"It is possible to say that the very legitimacy of the whole regime now stands on the nuclear programme."
Iran is jumping into the unknown
"Iran's decision to build ten uranium enrichment plants means that Tehran has reached advanced levels that can enable it to build a nuclear bomb. By doing this, Iran has opted for escalating the scope of the controversy," noted Tariq Alhomayed in an opinion piece for the London-based daily Al Sharq al Awsat. The Iranian approach came as a reaction to the International Atomic Agency, which condemned the lack of co-operation by the Iranians. "In this context, it is possible to say that the very legitimacy of the whole regime now stands on the nuclear programme. It is difficult for Iran to waive its nuclear ambitions while it is in the middle of a deep internal crisis."
Some contend that the Iranians have purposefully pushed into this direction, believing that the West and especially the Americans will not be able to engage in a military action because of the present economic conditions in addition to the US situation in Iraq and Afghanistan. "All these interpretations can be true but the question arises: Does that mean the Iranians are in a stronger position now? I do not think so. What is clear is that the Iranians are thrown into utter confusion." It is true that the US president Barack Obama was a bit lenient with the Iranians in the past, but he can change strategy any time now. If that happens, tough sanctions can be taken against Tehran.
Soon, a GCC summit will be held in Kuwait to address the issue of a free-trade agreement with the European Union (EU) at the top of its agenda, wrote Abdel Nabi al Akri in a comment article for the Bahraini newspaper Al Wasat. The last GCC-EU negotiations took place in Muscat in October when both parties reached a stalemate. "The most important obstacles toward reaching an agreement from the GCC's standpoint relates to three points. First, the EU is sensitive to human rights issues, tending to gauge them according to European values, irrespective of the Gulf's specific local cultures. Second, the EU insists on imposing high tariffs on oil, gas and other petrochemicals imports on quotational basis. Third, the EU desires to see the agreement include a role for non-government organisations."
Meanwhile, the EU has maintained its reservations on human rights issues, the role of civil society and the proposal for a gradual reduction of tariffs on oil and gas imports from GCC countries. The EU would like to reproduce terms similar to the ones underlying the euro-Mediterranean partnership. These obstacles should not prevent both parties from being engaged in active economic relations, yet they will continue to be a stumbling block to conclude a free-trade agreement in the foreseeable future.
"It is not true that Jeddah floods were caused by the slums that have besieged the city for years. Several of the districts that sank under water are not substandard areas, but rather new construction developments that were built with loans from the Real Estate Development Fund," wrote Khalaf al Harbi in an opinion piece for the Kuwaiti newspaper Al Jarida. "And even if we accept the premise of the slums, their mushrooming was the result of a monopoly over the residential land plots across the city. A large proportion of low income people were forced to stay in slums as they were unable to obtain a house elsewhere."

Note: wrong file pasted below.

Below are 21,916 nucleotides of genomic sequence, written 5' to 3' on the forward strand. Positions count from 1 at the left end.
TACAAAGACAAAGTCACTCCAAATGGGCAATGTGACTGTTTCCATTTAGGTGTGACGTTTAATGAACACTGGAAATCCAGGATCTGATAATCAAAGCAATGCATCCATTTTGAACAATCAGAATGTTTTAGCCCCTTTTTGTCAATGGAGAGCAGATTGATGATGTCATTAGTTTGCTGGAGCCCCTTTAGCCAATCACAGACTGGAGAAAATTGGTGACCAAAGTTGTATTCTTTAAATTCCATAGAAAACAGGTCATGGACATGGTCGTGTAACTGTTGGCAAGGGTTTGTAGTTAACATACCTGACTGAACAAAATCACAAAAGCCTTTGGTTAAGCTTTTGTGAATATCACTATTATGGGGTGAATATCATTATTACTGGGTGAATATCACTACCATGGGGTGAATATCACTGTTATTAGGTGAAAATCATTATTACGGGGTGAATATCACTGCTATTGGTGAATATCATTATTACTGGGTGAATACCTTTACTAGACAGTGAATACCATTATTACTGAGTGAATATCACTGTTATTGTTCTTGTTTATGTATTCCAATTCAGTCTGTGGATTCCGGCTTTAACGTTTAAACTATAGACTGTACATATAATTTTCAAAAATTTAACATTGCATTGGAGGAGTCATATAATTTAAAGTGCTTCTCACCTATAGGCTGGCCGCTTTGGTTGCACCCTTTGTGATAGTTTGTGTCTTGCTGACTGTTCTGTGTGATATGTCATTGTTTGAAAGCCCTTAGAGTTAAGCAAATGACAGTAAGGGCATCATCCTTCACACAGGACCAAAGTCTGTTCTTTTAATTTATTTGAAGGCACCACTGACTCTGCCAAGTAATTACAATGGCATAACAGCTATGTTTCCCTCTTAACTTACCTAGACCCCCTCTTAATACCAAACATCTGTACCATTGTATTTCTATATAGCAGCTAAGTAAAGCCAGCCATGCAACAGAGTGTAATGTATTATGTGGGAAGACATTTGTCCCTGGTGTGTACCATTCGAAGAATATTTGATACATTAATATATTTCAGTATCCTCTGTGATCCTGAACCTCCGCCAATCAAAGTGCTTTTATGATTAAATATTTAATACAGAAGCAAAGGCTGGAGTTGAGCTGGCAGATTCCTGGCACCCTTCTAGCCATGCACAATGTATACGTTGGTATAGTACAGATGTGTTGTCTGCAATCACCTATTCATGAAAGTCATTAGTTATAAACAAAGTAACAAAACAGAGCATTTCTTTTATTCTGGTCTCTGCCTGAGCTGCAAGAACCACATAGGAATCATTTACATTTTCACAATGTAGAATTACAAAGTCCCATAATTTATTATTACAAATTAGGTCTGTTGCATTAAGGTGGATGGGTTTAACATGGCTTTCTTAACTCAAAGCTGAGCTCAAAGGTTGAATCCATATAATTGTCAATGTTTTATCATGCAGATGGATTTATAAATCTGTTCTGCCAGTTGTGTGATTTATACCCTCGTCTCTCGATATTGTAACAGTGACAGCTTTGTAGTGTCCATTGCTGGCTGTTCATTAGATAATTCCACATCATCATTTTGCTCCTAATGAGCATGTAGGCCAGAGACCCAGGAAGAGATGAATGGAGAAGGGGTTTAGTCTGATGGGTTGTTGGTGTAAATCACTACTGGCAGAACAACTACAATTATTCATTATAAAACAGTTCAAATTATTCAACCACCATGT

A statement by the Jeddah mayor was astonishing: more than 70 per cent of the city districts are without a sewage system. "It is hard to believe this is happening in one of the most important urban areas in the Middle East. "Huge budgets that were supposed to finance Jeddah's infrastructure were frequently embezzled; and even though many attempts were made by the kingdom to overhaul the city, corruption always wins. Funds evaporate and no change is effected until the city is flooded, and innocent corpses float in the streets." Today Jeddah lives in a very critical time. If those responsible for the tragedy are not brought to justice, Jeddah might in the future experience similar cycles of disaster.
"If expectations turn out to be true, the European Union will be on the verge of a major shift in its position regarding the Israeli-Palestinian conflict," wrote Mazen Hammad in a comment piece for the Qatari newspaper Al Watan.
According to the Israeli newspaper Haaretz, Sweden, in its capacity as president of the European Union, has drafted a proposal demanding the division of Jerusalem to become the capital of both the Israelis and the Palestinians. The document also urges the Europeans to unilaterally recognise the Palestinian state." This plan represents the first attempt of its kind that aims at handling the final status arrangements between Israelis and Palestinians. It is possible this time that the US would resist pressure from Israeli lobbyists and join the European efforts that are most likely to be endorsed by the UN.
The document voiced the European Union's worries about the impasse in the peace process and expressed its intention to contribute to the settlement of the issue. It also called for a resumption of the moribund peace talks, stressing that the Palestinian state should be a geographically linked entity that includes both the West Bank and Gaza, with East Jerusalem as its capital. * Digest compiled by Mostapha Elmouloudi